Point taken, and if I had had more time I would have mentioned Citizens Arrest. But, regardless, assuming for the moment the circumstances were as Mr. Harris stated (and at this point I have no reason to think they were otherwise), then one has to ask: in this situation what was Toomey's justification for confronting Harris in the first place? Last I heard Private Security Officers don't have the authority to issue parking tickets on public streets, and there is no crime for merely parking or being in a particular area if one is not actually engaging in illegal activities. As I recall from my own security training back in the day, invoking CA required actually catching someone engaged in the commission of a crime, such as trespassing or illegal entry for example, and even then, for the reasons you state (not to mention the possibility of a perp being armed), it was still considered an absolute last resort, especially in a situation like this where you have no backup and no one to corroborate your story.

And if I were Mr. Harris' attorney the first thing I'd be doing is checking the surrounding homes for security camera footage; this is Magnolia after all, and there's a very good likelihood at least a couple of CCTV's were pointed in the general direction of where the incident occurred.
Raindrop dear, you must try to work on your reading comprehension. MattB and I are advocating for taxing ALL rich people, not just those in certain neighborhoods. That would be silly.
The silver lining is the private security guard is probably not protected by a powerful, corrupt, and ethically bankrupt union. And, unlike real cops, he almost certainly could be held personally liable for damages in a civil lawsuit, along with his employer.
@16: Okay - I missed the subject-verb agreement. Nevertheless, taxes should never be used puntiively.
john t dear, unions are only as "powerful, corrupt, and ethically bankrupt" as the management they bargain with allows. It doesn't matter whether it's municipal government or General Motors - inept management makes for "powerful, corrupt, and ethically bankrupt" unions.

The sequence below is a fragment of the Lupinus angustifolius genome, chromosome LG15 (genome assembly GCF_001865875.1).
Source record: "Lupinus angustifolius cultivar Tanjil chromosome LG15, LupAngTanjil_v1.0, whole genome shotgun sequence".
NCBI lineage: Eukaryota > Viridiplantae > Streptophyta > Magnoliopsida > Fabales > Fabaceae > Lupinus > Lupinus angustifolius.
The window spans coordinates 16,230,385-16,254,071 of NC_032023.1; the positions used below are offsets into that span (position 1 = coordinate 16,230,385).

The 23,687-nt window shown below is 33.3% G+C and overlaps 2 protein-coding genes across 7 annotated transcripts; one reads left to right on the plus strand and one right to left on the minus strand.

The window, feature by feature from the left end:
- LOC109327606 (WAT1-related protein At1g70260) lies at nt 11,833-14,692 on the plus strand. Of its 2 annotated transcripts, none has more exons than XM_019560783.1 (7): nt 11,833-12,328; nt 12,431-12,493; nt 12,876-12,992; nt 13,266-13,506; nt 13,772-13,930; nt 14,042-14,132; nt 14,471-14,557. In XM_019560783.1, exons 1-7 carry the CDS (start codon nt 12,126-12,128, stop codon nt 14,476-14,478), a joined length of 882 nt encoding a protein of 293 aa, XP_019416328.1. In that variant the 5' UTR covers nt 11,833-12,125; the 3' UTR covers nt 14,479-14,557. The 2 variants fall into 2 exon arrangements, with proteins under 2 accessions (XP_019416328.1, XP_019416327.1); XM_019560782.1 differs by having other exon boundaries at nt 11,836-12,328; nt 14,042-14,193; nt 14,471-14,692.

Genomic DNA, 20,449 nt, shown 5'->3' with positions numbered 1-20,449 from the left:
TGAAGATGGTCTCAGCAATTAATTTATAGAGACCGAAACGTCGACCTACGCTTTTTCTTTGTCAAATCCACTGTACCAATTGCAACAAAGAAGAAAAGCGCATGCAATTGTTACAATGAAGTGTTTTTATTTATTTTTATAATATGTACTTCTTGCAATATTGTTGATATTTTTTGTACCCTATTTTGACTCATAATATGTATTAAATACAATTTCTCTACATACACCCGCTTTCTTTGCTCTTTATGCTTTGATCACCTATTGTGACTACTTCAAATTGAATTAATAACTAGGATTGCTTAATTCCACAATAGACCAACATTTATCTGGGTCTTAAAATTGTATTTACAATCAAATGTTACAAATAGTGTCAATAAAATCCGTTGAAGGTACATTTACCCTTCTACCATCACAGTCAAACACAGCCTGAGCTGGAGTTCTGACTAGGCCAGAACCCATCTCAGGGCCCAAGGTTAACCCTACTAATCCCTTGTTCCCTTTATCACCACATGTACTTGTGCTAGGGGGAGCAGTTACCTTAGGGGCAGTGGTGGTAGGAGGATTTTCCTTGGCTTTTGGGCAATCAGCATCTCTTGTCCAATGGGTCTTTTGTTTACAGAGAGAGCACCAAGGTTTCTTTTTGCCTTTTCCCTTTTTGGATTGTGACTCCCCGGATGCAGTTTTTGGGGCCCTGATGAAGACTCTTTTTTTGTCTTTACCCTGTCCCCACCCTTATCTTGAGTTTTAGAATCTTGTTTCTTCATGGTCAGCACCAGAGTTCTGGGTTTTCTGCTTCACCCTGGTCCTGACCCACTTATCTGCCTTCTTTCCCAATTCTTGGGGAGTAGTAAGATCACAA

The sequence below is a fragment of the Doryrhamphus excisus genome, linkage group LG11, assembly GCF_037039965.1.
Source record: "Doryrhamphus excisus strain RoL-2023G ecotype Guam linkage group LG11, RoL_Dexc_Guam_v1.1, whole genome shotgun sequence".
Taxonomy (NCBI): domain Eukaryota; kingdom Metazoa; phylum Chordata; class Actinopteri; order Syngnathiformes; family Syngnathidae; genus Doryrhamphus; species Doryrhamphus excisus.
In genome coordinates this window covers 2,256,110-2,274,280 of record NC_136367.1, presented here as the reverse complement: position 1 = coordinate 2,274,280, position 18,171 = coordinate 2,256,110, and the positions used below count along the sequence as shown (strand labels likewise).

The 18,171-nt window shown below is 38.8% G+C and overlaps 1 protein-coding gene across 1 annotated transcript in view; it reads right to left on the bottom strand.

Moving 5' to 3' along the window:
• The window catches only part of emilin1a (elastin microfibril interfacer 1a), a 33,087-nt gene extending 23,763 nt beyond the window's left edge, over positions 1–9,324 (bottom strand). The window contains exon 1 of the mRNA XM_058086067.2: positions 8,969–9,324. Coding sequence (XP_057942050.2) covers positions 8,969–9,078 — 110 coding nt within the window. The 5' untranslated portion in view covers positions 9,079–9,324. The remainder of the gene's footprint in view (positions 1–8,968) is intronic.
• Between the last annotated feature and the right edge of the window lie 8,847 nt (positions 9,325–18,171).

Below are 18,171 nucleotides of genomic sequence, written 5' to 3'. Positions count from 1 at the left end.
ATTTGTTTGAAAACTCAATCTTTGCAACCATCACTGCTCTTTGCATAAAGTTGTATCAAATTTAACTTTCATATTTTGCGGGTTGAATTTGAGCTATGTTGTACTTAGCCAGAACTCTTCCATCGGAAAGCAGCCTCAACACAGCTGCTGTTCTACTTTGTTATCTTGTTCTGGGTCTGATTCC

Please make a note of it.
Raindrop dear, that's where we will always disagree. As Dorothy Parker said, "The rich should be taxed for being alive"
And, unlike real cops, he almost certainly could be held personally liable for damages in a civil lawsuit, along with his employer.

That seems naive. Since the security guard appears to have successfully stole/destroyed the phone, it's he said/he said. Unless new evidence emerges, the most likely outcome is a trivial punishment and re-assignment or nothing at all. Private security firms are pretty good at avoiding accountability--they do it in different ways than cops do, but they still do it. The problem here isn't union power.
This guy was not an "officer". He was a guard hired by a private company which was paid by a bunch of NIMBYS who were frightened of some homeless people in their wealthy enclave. He was excited by his uniform, as all uniformed people get excited by their uniforms. Uniform excitement leads to stupid acts. At least in this case, the guy encased in the uniform didn't use a gun.
So if I am reading you right, I can imprison anyone, hurt them, and then call the cops, and as long as there are no witnesses I'm in the clear? To me that sounds like a license to harm people as long as I can make a claim that they tried (not succeeded) to harm me. Are you a lawyer who deals with this?
I live right up the street from where they took their Facebook Profile picture. During the time they were Supposedly Volunteering to help the community. What a crock. Supposed to be unarmed yet their young kid was running around everywhere with his gun on, same as in the profile picture.